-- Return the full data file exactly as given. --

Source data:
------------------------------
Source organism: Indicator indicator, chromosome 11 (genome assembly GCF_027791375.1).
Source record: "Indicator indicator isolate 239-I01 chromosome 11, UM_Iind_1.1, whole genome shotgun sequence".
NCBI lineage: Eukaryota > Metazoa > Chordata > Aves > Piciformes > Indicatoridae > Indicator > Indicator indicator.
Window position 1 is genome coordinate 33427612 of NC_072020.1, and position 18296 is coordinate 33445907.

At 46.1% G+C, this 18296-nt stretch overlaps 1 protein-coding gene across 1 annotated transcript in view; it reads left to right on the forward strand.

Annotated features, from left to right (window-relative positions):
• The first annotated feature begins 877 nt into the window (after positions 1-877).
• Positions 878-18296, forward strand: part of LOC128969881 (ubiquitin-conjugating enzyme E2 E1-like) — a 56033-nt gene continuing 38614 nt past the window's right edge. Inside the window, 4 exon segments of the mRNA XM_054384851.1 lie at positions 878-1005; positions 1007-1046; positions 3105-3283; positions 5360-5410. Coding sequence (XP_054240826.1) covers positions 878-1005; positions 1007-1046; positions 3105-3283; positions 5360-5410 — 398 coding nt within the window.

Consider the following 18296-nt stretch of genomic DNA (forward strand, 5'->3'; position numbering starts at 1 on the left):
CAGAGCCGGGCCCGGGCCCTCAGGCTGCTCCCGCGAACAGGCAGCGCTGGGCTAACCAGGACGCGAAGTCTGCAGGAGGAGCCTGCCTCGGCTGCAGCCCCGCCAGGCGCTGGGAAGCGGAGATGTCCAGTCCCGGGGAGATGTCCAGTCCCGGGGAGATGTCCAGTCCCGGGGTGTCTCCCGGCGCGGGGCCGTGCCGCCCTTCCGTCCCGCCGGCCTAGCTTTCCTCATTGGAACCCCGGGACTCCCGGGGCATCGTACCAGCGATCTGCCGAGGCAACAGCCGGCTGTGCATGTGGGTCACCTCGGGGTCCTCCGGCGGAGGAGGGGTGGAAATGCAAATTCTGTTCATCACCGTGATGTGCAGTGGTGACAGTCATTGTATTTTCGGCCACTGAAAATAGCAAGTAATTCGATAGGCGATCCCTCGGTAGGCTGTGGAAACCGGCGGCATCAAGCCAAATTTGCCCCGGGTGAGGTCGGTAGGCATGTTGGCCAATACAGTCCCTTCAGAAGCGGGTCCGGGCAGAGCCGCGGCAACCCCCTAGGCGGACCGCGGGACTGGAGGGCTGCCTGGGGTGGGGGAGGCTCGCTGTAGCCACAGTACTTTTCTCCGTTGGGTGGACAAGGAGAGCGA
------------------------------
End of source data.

Source organism: Indicator indicator, chromosome 11 (genome assembly GCF_027791375.1).
Source record: "Indicator indicator isolate 239-I01 chromosome 11, UM_Iind_1.1, whole genome shotgun sequence".
NCBI lineage: Eukaryota > Metazoa > Chordata > Aves > Piciformes > Indicatoridae > Indicator > Indicator indicator.
Window position 1 is genome coordinate 33427612 of NC_072020.1, and position 18296 is coordinate 33445907.

At 46.1% G+C, this 18296-nt stretch overlaps 1 protein-coding gene across 1 annotated transcript in view; it reads left to right on the forward strand.

Annotated features, from left to right (window-relative positions):
• The first annotated feature begins 877 nt into the window (after positions 1-877).
• Positions 878-18296, forward strand: part of LOC128969881 (ubiquitin-conjugating enzyme E2 E1-like) — a 56033-nt gene continuing 38614 nt past the window's right edge. Inside the window, 4 exon segments of the mRNA XM_054384851.1 lie at positions 878-1005; positions 1007-1046; positions 3105-3283; positions 5360-5410. Coding sequence (XP_054240826.1) covers positions 878-1005; positions 1007-1046; positions 3105-3283; positions 5360-5410 — 398 coding nt within the window.

Consider the following 18296-nt stretch of genomic DNA (forward strand, 5'->3'; position numbering starts at 1 on the left):
CAGAGCCGGGCCCGGGCCCTCAGGCTGCTCCCGCGAACAGGCAGCGCTGGGCTAACCAGGACGCGAAGTCTGCAGGAGGAGCCTGCCTCGGCTGCAGCCCCGCCAGGCGCTGGGAAGCGGAGATGTCCAGTCCCGGGGAGATGTCCAGTCCCGGGGAGATGTCCAGTCCCGGGGTGTCTCCCGGCGCGGGGCCGTGCCGCCCTTCCGTCCCGCCGGCCTAGCTTTCCTCATTGGAACCCCGGGACTCCCGGGGCATCGTACCAGCGATCTGCCGAGGCAACAGCCGGCTGTGCATGTGGGTCACCTCGGGGTCCTCCGGCGGAGGAGGGGTGGAAATGCAAATTCTGTTCATCACCGTGATGTGCAGTGGTGACAGTCATTGTATTTTCGGCCACTGAAAATAGCAAGTAATTCGATAGGCGATCCCTCGGTAGGCTGTGGAAACCGGCGGCATCAAGCCAAATTTGCCCCGGGTGAGGTCGGTAGGCATGTTGGCCAATACAGTCCCTTCAGAAGCGGGTCCGGGCAGAGCCGCGGCAACCCCCTAGGCGGACCGCGGGACTGGAGGGCTGCCTGGGGTGGGGGAGGCTCGCTGTAGCCACAGTACTTTTCTCCGTTGGGTGGACAAGGAGAGCGA